Video Surveillance Systems
A camera system that displays activity on a premise via video monitors. Used primarily in businesses but becoming more popular in homes as well to view visitors at the door or monitor activity in a baby’s room.
A video Surveillance system is sometimes known as a Closed Circuit Television System (CCTV). A CCTV system is an on premises system consisting of a television camera, video monitor, and a transmission medium (Cable, fiber or wireless) connecting the two. It is used to monitor the premises.
What are Common Applications for CCTV?
Probably the most widely known use of CCTV is in security systems and such applications as retail shops, banks, government establishments, etc. The true scope for applications is almost unlimited. Some examples are listed below.
- Observe and record theft or violence by overtly monitoring retail floor space, office buildings, building perimeters, warehouses, loading docks and parking garages.
- Monitor sensitive areas where infrequent activities occur (i.e. confidential records, safes, etc…)
- Monitor point-of-sale exceptions (cash register voids, over-rings, etc…) reducing cashier theft.
- Observe and record shoplifting activities. “Walk a beat” by programming a moving camera to pan, tilt, and zoom within a defined pattern. Perform covert surveillance (where legally applicable)
- Integrate with access control systems to provide video of persons entering and leaving the premises
- Complement asset tracking systems to provide video when a tagged asset leaves the premises. Loss prevention is the #1 concern for retailers. Inventory “shrinkage” – through a combination of employee theft, shoplifting, vendor fraud and administrative error – is one of the fastest growing expenses in retailing today. According to a National Retail Security Survey, inventory shrinkage cost U.S. retailers more than $32 billion in 2000.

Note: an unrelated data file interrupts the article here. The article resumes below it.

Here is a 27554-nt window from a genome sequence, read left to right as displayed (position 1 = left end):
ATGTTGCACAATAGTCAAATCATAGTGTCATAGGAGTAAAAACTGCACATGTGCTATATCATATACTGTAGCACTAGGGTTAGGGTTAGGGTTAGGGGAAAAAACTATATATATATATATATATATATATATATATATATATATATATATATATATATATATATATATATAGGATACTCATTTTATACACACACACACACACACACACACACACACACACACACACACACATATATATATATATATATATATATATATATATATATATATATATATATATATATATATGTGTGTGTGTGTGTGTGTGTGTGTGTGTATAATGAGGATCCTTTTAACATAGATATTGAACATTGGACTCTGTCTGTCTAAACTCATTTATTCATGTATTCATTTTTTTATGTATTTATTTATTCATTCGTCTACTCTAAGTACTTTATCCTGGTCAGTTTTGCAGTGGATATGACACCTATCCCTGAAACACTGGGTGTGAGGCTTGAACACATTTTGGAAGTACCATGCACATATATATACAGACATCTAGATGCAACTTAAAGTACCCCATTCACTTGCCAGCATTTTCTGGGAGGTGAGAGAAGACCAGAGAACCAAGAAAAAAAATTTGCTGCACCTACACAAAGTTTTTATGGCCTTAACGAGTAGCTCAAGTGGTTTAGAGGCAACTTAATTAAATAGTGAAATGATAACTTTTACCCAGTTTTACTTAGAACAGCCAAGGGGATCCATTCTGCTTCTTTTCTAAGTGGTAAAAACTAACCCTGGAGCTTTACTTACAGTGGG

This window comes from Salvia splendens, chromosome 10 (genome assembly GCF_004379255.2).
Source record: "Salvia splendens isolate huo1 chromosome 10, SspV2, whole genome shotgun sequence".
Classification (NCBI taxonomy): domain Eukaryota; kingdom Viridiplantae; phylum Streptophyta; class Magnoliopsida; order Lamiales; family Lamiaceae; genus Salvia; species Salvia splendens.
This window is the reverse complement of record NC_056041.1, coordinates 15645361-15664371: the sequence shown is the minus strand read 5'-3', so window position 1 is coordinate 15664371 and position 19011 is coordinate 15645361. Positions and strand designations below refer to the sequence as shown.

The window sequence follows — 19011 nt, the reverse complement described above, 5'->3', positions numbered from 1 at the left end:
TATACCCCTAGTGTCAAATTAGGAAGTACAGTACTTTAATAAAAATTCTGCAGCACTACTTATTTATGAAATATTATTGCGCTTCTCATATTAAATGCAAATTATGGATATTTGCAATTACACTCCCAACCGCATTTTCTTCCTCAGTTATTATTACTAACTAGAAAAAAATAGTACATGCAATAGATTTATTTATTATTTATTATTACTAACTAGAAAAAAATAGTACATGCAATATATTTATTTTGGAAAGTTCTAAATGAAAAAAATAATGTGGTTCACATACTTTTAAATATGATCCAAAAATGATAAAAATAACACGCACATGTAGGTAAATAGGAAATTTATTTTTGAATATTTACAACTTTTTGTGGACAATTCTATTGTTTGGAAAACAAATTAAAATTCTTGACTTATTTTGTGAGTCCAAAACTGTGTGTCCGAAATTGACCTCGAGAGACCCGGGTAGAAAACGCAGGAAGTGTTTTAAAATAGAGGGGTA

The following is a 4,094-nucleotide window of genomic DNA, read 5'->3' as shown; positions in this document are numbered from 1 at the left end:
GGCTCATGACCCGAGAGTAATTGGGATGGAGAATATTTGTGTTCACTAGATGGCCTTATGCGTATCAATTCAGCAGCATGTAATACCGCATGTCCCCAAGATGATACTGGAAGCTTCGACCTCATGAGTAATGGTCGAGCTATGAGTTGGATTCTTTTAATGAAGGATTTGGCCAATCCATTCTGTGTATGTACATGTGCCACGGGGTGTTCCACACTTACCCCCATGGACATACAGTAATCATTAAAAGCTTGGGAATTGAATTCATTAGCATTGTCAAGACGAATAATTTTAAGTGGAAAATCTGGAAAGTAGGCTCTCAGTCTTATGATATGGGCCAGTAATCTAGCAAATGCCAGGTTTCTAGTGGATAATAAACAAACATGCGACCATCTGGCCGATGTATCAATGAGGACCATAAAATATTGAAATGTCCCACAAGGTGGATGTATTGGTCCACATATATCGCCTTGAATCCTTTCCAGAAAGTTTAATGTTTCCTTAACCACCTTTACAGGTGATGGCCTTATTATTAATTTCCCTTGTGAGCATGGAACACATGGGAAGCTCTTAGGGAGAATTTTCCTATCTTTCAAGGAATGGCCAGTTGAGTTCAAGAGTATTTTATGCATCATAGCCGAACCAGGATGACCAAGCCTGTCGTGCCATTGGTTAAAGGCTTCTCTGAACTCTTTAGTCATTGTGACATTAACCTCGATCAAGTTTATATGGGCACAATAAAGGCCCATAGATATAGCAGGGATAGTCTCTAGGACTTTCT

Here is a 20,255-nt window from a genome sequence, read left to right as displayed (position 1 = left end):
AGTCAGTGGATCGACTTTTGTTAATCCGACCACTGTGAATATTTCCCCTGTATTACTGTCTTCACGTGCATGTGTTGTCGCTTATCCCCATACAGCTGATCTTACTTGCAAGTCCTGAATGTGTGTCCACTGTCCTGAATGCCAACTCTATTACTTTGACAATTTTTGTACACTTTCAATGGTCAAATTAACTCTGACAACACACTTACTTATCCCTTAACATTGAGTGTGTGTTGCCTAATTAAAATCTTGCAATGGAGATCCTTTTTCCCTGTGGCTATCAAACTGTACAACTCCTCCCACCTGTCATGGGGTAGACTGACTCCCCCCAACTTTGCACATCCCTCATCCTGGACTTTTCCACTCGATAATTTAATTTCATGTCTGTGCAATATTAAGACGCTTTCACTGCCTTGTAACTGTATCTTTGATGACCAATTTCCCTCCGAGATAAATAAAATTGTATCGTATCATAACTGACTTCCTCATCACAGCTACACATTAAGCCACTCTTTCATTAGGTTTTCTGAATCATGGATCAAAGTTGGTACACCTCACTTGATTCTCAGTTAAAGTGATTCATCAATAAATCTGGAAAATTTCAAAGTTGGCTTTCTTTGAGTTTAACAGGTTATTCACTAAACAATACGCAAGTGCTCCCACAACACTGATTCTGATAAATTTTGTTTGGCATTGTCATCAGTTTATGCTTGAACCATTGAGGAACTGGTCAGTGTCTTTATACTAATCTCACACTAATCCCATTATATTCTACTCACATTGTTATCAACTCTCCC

- Monitor Financial Institutions- According to FBI data reported by the American Bankers Association – Bank robberies in the United Sates totaled 8,259 in 2001. Washington State alone averaged a robbery a day, and claimed losses of $1.1 million in 2001. Account, check, identity and internal fraud is also a growing problem for all financial institutions.
- Allow operators to see into areas where the environment is hazardous to life or health
- Monitor potential accident areas.
- Monitor residence halls, common areas, or high-risk areas to ensure safety of an educational institution’s students and faculty.
- Help reduce the severity of some incidents by the timely dispatch of police, fire, and emergency personnel.
- Monitoring traffic on a highway or bridge.
- Management Tools
- Train employees, check stock on store shelves and monitor retail sales floor coverage, production lines, etc.
- Demonstrate management’s due diligence towards protecting employees, clients, and visitors, and perhaps avert or minimize litigation and negative publicity
- Document video images on magnetic tape or optical hard drives to record events. This information may be reviewed and later presented as evidence for prosecution of criminals, or as a training tool.